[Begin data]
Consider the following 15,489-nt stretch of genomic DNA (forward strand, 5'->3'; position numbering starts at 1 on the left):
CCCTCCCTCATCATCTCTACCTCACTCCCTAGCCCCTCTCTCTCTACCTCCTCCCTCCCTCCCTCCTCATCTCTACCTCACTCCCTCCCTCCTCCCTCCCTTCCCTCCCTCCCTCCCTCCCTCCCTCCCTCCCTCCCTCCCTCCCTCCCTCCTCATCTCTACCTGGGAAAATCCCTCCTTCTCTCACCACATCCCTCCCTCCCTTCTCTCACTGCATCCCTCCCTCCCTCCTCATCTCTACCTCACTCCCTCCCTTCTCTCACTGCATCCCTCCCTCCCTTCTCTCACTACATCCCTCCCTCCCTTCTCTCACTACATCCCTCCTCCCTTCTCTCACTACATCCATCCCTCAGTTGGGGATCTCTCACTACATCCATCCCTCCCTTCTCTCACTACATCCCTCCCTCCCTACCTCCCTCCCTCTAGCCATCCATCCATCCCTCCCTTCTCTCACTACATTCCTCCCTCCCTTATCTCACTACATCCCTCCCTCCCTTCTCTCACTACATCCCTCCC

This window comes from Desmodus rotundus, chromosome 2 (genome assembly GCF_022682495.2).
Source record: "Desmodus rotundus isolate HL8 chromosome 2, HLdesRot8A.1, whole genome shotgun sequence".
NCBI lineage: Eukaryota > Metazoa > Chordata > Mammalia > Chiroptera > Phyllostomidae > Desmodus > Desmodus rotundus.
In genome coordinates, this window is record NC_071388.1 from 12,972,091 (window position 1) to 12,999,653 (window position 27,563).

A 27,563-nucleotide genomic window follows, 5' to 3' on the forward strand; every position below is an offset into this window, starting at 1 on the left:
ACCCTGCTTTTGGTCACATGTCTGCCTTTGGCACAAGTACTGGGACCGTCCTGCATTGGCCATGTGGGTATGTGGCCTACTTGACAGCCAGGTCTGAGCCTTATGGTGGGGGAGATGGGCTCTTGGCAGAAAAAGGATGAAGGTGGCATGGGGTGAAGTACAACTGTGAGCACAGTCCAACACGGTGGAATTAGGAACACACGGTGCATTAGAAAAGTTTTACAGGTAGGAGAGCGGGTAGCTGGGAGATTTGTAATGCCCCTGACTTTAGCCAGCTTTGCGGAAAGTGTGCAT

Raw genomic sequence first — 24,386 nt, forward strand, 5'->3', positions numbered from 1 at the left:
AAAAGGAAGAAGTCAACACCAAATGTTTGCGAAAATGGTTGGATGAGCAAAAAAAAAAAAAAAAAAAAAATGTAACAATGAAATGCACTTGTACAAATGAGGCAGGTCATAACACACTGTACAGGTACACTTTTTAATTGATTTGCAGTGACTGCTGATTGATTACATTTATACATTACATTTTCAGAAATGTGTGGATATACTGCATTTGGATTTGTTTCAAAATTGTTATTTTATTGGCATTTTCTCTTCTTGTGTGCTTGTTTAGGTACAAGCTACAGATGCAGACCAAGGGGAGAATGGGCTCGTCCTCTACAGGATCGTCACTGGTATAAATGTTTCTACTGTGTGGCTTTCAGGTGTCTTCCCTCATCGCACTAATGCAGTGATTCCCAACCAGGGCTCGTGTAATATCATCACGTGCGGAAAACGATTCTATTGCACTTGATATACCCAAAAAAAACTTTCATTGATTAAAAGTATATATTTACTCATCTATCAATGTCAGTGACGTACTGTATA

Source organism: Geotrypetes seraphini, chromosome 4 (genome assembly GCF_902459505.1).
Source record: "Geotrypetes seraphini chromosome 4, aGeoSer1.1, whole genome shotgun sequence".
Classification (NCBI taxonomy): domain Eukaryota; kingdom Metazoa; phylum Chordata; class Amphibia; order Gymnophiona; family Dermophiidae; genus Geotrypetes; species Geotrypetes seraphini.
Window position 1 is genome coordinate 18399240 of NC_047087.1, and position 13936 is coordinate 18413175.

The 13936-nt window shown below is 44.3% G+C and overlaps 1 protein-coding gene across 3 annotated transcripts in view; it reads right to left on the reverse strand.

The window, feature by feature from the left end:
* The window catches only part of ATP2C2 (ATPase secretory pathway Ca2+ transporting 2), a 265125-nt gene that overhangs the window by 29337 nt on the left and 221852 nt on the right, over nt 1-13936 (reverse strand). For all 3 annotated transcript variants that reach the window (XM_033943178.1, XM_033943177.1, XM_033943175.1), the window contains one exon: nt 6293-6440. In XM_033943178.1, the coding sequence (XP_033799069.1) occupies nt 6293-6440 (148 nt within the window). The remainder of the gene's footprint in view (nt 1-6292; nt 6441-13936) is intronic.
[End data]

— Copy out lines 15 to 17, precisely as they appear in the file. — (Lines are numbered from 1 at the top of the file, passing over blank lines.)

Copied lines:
The 13936-nt window shown below is 44.3% G+C and overlaps 1 protein-coding gene across 3 annotated transcripts in view; it reads right to left on the reverse strand.

The window, feature by feature from the left end:
* The window catches only part of ATP2C2 (ATPase secretory pathway Ca2+ transporting 2), a 265125-nt gene that overhangs the window by 29337 nt on the left and 221852 nt on the right, over nt 1-13936 (reverse strand). For all 3 annotated transcript variants that reach the window (XM_033943178.1, XM_033943177.1, XM_033943175.1), the window contains one exon: nt 6293-6440. In XM_033943178.1, the coding sequence (XP_033799069.1) occupies nt 6293-6440 (148 nt within the window). The remainder of the gene's footprint in view (nt 1-6292; nt 6441-13936) is intronic.